A ship lying on the Lake Michigan floor seven miles northeast of Sheboygan — and considered one of the best preserved of any Great Lakes shipwreck – has been named to the National Register of Historic Places.
The canaller Walter B. Allen, which sank in a storm in April 1880, lies upright and intact in about 170 feet of water and is remarkably well preserved, experts say.
"This ship is remarkably intact. It's one of the best preserved in Lake Michigan," said Jim Draeger, deputy state historic preservation officer at the Wisconsin Historical Society in Madison.
Putting the ship on the National Register of Historic Places "will help the public understand that ships like this exist in Great Lakes waters and educates them about the importance of Great Lakes shipping to the history of Wisconsin," Draeger said. "It also provides some protections to the property under state law."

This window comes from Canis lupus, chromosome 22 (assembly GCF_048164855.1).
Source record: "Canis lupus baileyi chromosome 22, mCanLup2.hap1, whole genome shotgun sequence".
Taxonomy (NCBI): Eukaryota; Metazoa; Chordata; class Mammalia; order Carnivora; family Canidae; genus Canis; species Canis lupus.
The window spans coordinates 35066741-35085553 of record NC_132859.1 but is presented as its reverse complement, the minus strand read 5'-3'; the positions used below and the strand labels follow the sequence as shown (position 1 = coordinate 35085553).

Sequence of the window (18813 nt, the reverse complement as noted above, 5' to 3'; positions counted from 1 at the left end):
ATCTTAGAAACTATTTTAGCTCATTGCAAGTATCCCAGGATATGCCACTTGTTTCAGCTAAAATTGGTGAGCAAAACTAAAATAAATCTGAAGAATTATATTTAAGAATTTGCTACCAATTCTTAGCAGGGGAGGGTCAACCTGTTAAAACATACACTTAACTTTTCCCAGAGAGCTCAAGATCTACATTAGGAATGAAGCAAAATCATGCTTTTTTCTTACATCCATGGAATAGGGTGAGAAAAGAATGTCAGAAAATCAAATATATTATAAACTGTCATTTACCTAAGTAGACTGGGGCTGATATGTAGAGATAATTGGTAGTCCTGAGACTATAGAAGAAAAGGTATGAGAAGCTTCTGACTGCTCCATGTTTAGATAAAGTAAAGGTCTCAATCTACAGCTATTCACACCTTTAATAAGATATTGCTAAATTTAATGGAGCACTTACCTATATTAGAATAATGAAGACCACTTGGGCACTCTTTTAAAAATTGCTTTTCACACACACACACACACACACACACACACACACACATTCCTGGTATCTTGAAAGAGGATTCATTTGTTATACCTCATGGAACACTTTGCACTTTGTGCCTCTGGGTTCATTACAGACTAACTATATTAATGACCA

According to the society's Maritime Underwater Archaeology web site, The Walter B. Allen was called a canaller because it was built to fit through the Welland Canal locks that connect Lake Erie and Lake Ontario, bypassing Niagara Falls.
It was built in Ogdensburg, N.Y., in 1866 and was the largest of the canaller class of schooners built on the Great Lakes. It typically shipped grain from Chicago to Buffalo or Oswego, N.Y., and then returned with coal.